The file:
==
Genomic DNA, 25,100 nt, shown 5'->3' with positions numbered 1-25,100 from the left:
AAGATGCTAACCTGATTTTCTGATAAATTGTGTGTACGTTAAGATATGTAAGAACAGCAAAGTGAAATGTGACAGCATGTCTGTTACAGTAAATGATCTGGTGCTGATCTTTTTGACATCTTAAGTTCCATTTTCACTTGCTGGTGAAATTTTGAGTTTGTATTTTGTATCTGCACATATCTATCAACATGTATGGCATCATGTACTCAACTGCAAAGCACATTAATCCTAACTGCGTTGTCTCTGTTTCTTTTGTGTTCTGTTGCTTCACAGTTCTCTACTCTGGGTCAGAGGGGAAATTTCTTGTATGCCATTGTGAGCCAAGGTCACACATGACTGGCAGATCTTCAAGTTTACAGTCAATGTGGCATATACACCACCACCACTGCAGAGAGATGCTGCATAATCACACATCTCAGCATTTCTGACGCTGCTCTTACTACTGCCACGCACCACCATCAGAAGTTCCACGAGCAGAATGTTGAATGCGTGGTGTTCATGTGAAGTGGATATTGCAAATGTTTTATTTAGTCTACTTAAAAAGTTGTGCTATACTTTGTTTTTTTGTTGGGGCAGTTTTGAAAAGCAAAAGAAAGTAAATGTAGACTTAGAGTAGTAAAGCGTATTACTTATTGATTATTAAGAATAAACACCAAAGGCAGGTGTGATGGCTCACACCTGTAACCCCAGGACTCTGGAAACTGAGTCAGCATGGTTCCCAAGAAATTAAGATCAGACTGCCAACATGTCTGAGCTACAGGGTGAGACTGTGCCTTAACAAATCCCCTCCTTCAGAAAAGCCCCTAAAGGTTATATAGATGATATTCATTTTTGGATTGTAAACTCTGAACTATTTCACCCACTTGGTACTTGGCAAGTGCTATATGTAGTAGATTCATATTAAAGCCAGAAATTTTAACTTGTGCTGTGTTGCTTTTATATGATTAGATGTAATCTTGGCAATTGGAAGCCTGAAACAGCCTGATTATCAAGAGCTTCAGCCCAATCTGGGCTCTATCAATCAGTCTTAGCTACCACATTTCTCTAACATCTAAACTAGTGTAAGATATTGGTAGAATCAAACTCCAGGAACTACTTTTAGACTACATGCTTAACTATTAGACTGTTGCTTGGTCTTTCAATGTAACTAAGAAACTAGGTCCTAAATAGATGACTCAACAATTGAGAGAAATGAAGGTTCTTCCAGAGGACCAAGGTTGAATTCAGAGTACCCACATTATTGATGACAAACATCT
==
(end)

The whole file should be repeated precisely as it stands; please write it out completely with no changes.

Genomic DNA, 25,100 nt, shown 5'->3' with positions numbered 1-25,100 from the left:
AAGATGCTAACCTGATTTTCTGATAAATTGTGTGTACGTTAAGATATGTAAGAACAGCAAAGTGAAATGTGACAGCATGTCTGTTACAGTAAATGATCTGGTGCTGATCTTTTTGACATCTTAAGTTCCATTTTCACTTGCTGGTGAAATTTTGAGTTTGTATTTTGTATCTGCACATATCTATCAACATGTATGGCATCATGTACTCAACTGCAAAGCACATTAATCCTAACTGCGTTGTCTCTGTTTCTTTTGTGTTCTGTTGCTTCACAGTTCTCTACTCTGGGTCAGAGGGGAAATTTCTTGTATGCCATTGTGAGCCAAGGTCACACATGACTGGCAGATCTTCAAGTTTACAGTCAATGTGGCATATACACCACCACCACTGCAGAGAGATGCTGCATAATCACACATCTCAGCATTTCTGACGCTGCTCTTACTACTGCCACGCACCACCATCAGAAGTTCCACGAGCAGAATGTTGAATGCGTGGTGTTCATGTGAAGTGGATATTGCAAATGTTTTATTTAGTCTACTTAAAAAGTTGTGCTATACTTTGTTTTTTTGTTGGGGCAGTTTTGAAAAGCAAAAGAAAGTAAATGTAGACTTAGAGTAGTAAAGCGTATTACTTATTGATTATTAAGAATAAACACCAAAGGCAGGTGTGATGGCTCACACCTGTAACCCCAGGACTCTGGAAACTGAGTCAGCATGGTTCCCAAGAAATTAAGATCAGACTGCCAACATGTCTGAGCTACAGGGTGAGACTGTGCCTTAACAAATCCCCTCCTTCAGAAAAGCCCCTAAAGGTTATATAGATGATATTCATTTTTGGATTGTAAACTCTGAACTATTTCACCCACTTGGTACTTGGCAAGTGCTATATGTAGTAGATTCATATTAAAGCCAGAAATTTTAACTTGTGCTGTGTTGCTTTTATATGATTAGATGTAATCTTGGCAATTGGAAGCCTGAAACAGCCTGATTATCAAGAGCTTCAGCCCAATCTGGGCTCTATCAATCAGTCTTAGCTACCACATTTCTCTAACATCTAAACTAGTGTAAGATATTGGTAGAATCAAACTCCAGGAACTACTTTTAGACTACATGCTTAACTATTAGACTGTTGCTTGGTCTTTCAATGTAACTAAGAAACTAGGTCCTAAATAGATGACTCAACAATTGAGAGAAATGAAGGTTCTTCCAGAGGACCAAGGTTGAATTCAGAGTACCCACATTATTGATGACAAACATCT